Heli-Expo 2018: Airbus and Blade together on urban transportation
Airbus Helicopters and the digital aviation service Blade are to form a strategic partnership aimed at the on-demand urban transport market.
Blade, having launched in 2014, is an asset free company which offers helicopter app bookings across 22 routes in seven US states. Core to its business model is the building of demand for urban transportation by using helicopter manufacturers and operators 'to provide a convenient and cost effective service for customers.'
Speaking with journalists, Chris Emerson, president and head of the North America region for Airbus, said that the service's launch city of Dallas would include Blade working together with Airbus Ride, an events based shuttle service.
He added that the partnership would subsequently allow Airbus to explore and understand trends within the urban transportation market, by using a service which already has a 'pool of demand and technical advantage in the market.'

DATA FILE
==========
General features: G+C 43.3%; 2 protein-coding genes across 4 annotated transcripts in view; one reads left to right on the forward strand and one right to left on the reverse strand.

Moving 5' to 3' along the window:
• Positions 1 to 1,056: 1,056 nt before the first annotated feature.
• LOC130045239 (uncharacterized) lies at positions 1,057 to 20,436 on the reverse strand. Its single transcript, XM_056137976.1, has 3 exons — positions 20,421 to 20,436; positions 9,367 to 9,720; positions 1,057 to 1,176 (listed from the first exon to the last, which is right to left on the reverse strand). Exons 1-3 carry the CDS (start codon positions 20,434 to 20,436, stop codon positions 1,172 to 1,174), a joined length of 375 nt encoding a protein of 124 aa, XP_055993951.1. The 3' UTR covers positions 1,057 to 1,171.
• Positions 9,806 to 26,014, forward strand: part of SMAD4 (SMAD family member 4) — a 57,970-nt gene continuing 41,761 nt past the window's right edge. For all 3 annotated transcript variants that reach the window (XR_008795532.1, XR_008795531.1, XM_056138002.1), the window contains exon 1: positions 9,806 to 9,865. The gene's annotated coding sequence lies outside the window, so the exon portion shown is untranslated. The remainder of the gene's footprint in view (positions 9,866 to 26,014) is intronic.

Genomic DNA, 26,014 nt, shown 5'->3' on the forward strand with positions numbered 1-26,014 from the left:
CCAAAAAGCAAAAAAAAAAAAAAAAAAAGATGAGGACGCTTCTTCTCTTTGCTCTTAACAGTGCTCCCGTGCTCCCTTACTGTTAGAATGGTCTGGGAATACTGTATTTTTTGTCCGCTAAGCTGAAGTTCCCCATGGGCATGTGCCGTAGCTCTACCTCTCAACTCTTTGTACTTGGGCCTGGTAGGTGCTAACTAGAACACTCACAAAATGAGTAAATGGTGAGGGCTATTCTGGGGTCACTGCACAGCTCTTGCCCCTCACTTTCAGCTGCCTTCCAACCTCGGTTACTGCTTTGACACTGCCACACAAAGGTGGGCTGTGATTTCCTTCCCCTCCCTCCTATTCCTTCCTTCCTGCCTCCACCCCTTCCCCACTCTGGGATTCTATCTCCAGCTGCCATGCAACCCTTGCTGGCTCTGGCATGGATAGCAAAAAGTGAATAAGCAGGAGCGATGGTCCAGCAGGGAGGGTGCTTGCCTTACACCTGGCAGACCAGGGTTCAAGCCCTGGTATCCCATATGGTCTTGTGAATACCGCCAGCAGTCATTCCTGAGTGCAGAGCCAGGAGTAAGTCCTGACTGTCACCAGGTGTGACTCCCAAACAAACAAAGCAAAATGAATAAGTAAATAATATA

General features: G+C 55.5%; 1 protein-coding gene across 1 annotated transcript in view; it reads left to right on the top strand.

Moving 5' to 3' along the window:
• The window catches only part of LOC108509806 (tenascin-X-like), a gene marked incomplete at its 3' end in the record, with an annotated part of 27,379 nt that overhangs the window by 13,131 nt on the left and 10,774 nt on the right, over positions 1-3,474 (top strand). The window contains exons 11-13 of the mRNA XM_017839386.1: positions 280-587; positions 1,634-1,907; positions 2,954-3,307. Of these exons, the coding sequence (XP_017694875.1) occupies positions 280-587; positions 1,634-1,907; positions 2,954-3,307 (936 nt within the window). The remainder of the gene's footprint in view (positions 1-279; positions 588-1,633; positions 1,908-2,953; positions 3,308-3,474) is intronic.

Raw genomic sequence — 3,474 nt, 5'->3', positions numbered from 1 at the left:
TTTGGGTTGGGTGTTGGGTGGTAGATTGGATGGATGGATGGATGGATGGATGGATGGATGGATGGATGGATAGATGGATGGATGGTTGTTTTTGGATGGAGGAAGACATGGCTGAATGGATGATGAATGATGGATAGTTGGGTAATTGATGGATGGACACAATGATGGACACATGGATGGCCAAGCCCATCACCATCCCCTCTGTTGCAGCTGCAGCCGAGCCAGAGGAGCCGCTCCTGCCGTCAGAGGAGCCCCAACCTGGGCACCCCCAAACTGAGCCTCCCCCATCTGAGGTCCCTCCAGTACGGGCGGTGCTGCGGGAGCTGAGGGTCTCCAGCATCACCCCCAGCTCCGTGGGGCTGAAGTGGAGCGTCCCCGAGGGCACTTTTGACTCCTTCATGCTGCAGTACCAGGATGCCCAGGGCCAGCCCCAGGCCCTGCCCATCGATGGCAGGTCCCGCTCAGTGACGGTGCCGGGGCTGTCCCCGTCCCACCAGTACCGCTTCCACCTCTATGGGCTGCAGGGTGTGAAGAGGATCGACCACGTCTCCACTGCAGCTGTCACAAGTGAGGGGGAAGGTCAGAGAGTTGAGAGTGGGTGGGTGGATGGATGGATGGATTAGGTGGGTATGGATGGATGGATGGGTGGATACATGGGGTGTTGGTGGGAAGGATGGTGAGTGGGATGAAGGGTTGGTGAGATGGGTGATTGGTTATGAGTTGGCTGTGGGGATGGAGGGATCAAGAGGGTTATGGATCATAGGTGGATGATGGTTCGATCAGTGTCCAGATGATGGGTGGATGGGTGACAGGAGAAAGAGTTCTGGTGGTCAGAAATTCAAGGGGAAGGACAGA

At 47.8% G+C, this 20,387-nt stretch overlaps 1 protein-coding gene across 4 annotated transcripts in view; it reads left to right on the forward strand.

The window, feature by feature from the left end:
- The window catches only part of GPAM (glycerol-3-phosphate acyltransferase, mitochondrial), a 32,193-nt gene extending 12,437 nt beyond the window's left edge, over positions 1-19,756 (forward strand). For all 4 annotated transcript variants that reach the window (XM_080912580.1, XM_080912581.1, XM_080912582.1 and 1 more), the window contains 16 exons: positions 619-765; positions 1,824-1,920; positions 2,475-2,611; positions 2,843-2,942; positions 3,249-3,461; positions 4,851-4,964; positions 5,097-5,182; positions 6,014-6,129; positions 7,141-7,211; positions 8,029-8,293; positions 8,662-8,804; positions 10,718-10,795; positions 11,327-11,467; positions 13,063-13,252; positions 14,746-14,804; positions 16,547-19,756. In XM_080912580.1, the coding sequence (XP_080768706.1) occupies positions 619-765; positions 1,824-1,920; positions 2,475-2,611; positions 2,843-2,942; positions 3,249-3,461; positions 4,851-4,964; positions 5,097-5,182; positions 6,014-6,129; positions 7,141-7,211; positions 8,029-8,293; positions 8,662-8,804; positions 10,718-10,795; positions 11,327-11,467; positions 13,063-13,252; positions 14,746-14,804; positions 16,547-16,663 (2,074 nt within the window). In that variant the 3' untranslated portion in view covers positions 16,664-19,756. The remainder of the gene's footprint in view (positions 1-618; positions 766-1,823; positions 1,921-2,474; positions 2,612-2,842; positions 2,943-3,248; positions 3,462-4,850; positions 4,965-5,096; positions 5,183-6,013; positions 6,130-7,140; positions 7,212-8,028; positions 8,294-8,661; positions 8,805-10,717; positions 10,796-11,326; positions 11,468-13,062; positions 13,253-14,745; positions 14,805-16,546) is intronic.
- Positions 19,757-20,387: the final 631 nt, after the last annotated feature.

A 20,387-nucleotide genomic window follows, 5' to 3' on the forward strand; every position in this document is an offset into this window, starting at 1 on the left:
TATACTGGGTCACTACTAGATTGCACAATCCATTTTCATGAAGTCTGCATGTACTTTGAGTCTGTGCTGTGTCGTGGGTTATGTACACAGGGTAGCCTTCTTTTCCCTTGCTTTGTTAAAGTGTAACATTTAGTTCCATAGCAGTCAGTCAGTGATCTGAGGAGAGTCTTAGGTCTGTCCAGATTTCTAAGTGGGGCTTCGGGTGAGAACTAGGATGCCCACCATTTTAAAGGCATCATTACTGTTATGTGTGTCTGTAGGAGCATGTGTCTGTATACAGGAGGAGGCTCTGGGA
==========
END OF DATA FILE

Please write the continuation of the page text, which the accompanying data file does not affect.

Airbus now want to gather market data that will identify how often customers use on-demand services and the distances flown for each journey.
'This data will be a gold mine for us as we begin to understand the behaviour of this market place - [and assess the pattern of] ten minute flights, 20 minute flights, and items like how far advanced bookings are made,' Emerson said.
The service is viewed by Airbus as 'complimentary' to its recent urban transport projects which include Voom as well as Airbus Ride - the company state that the former has now flown 3,000 passengers since commencing commercial operations in Sao Paulo in April 2017.
While industry has been debating timelines for a transition to eVTOL platforms Rob Wiesenthal, CEO of Blade emphasised the fact that a period of 'co-habitation' is likely to take place before then.
'If you step back eVTOL has to be cost effective and quiet. Right now it’s not a light switch where all of a sudden it can happen overnight. Take a look at Tesla which has been around for 10 years and every 30 minutes you might pass, which don't forget costs $100,000 - so it’s not going to be an immediate jump,' he said.